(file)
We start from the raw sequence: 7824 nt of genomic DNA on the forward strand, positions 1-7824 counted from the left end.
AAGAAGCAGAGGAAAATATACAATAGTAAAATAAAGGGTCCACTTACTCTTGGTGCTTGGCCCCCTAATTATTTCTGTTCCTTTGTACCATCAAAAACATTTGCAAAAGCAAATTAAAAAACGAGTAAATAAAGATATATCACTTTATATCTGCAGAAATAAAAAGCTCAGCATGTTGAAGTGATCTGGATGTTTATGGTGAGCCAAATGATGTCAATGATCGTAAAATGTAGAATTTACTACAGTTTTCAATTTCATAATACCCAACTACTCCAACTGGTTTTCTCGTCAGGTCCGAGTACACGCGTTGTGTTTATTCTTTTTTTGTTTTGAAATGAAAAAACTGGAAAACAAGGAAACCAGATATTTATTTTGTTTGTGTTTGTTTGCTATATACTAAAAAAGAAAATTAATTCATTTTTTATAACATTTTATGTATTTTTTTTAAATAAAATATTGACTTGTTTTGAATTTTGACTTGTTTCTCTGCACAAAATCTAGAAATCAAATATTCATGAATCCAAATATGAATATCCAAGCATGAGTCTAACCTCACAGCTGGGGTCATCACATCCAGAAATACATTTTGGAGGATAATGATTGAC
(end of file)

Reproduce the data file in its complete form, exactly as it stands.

We start from the raw sequence: 7824 nt of genomic DNA on the forward strand, positions 1-7824 counted from the left end.
AAGAAGCAGAGGAAAATATACAATAGTAAAATAAAGGGTCCACTTACTCTTGGTGCTTGGCCCCCTAATTATTTCTGTTCCTTTGTACCATCAAAAACATTTGCAAAAGCAAATTAAAAAACGAGTAAATAAAGATATATCACTTTATATCTGCAGAAATAAAAAGCTCAGCATGTTGAAGTGATCTGGATGTTTATGGTGAGCCAAATGATGTCAATGATCGTAAAATGTAGAATTTACTACAGTTTTCAATTTCATAATACCCAACTACTCCAACTGGTTTTCTCGTCAGGTCCGAGTACACGCGTTGTGTTTATTCTTTTTTTGTTTTGAAATGAAAAAACTGGAAAACAAGGAAACCAGATATTTATTTTGTTTGTGTTTGTTTGCTATATACTAAAAAAGAAAATTAATTCATTTTTTATAACATTTTATGTATTTTTTTTAAATAAAATATTGACTTGTTTTGAATTTTGACTTGTTTCTCTGCACAAAATCTAGAAATCAAATATTCATGAATCCAAATATGAATATCCAAGCATGAGTCTAACCTCACAGCTGGGGTCATCACATCCAGAAATACATTTTGGAGGATAATGATTGAC